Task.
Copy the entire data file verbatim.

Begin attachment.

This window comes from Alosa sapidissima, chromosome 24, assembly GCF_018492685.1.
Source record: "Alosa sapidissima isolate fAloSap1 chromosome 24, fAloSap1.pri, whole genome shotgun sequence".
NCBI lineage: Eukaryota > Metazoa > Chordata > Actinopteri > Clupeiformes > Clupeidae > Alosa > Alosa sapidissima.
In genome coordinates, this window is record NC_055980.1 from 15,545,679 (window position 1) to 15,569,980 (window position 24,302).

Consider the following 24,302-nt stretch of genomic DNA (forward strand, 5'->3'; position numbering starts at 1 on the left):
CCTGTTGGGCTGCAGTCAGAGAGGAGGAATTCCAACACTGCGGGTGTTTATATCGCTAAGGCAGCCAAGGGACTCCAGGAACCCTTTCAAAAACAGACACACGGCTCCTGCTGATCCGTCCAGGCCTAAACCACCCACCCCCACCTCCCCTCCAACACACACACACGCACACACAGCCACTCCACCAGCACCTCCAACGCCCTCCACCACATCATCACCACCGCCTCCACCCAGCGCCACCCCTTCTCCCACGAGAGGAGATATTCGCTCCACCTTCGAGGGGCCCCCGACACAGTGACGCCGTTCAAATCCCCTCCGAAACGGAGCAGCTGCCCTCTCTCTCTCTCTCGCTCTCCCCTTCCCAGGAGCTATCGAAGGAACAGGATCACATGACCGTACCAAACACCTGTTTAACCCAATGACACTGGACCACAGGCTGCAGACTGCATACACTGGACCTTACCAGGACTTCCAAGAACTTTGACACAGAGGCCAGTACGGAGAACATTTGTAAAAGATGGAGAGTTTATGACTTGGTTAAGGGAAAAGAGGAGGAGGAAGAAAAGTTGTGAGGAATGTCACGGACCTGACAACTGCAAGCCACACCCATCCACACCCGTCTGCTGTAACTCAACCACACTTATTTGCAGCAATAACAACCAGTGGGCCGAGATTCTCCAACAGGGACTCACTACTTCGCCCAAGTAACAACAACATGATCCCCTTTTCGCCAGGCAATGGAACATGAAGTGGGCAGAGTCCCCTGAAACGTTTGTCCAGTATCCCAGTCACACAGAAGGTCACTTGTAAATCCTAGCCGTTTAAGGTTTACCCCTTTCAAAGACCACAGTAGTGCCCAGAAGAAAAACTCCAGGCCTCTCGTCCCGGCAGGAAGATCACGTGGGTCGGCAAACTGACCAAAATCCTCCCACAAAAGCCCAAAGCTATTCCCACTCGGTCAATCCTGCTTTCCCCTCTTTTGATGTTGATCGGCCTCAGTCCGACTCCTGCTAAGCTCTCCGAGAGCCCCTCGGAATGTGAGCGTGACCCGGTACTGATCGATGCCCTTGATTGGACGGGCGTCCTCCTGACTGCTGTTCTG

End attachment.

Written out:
This window comes from Alosa sapidissima, chromosome 24, assembly GCF_018492685.1.
Source record: "Alosa sapidissima isolate fAloSap1 chromosome 24, fAloSap1.pri, whole genome shotgun sequence".
NCBI lineage: Eukaryota > Metazoa > Chordata > Actinopteri > Clupeiformes > Clupeidae > Alosa > Alosa sapidissima.
In genome coordinates, this window is record NC_055980.1 from 15,545,679 (window position 1) to 15,569,980 (window position 24,302).

Consider the following 24,302-nt stretch of genomic DNA (forward strand, 5'->3'; position numbering starts at 1 on the left):
CCTGTTGGGCTGCAGTCAGAGAGGAGGAATTCCAACACTGCGGGTGTTTATATCGCTAAGGCAGCCAAGGGACTCCAGGAACCCTTTCAAAAACAGACACACGGCTCCTGCTGATCCGTCCAGGCCTAAACCACCCACCCCCACCTCCCCTCCAACACACACACACGCACACACAGCCACTCCACCAGCACCTCCAACGCCCTCCACCACATCATCACCACCGCCTCCACCCAGCGCCACCCCTTCTCCCACGAGAGGAGATATTCGCTCCACCTTCGAGGGGCCCCCGACACAGTGACGCCGTTCAAATCCCCTCCGAAACGGAGCAGCTGCCCTCTCTCTCTCTCTCGCTCTCCCCTTCCCAGGAGCTATCGAAGGAACAGGATCACATGACCGTACCAAACACCTGTTTAACCCAATGACACTGGACCACAGGCTGCAGACTGCATACACTGGACCTTACCAGGACTTCCAAGAACTTTGACACAGAGGCCAGTACGGAGAACATTTGTAAAAGATGGAGAGTTTATGACTTGGTTAAGGGAAAAGAGGAGGAGGAAGAAAAGTTGTGAGGAATGTCACGGACCTGACAACTGCAAGCCACACCCATCCACACCCGTCTGCTGTAACTCAACCACACTTATTTGCAGCAATAACAACCAGTGGGCCGAGATTCTCCAACAGGGACTCACTACTTCGCCCAAGTAACAACAACATGATCCCCTTTTCGCCAGGCAATGGAACATGAAGTGGGCAGAGTCCCCTGAAACGTTTGTCCAGTATCCCAGTCACACAGAAGGTCACTTGTAAATCCTAGCCGTTTAAGGTTTACCCCTTTCAAAGACCACAGTAGTGCCCAGAAGAAAAACTCCAGGCCTCTCGTCCCGGCAGGAAGATCACGTGGGTCGGCAAACTGACCAAAATCCTCCCACAAAAGCCCAAAGCTATTCCCACTCGGTCAATCCTGCTTTCCCCTCTTTTGATGTTGATCGGCCTCAGTCCGACTCCTGCTAAGCTCTCCGAGAGCCCCTCGGAATGTGAGCGTGACCCGGTACTGATCGATGCCCTTGATTGGACGGGCGTCCTCCTGACTGCTGTTCTG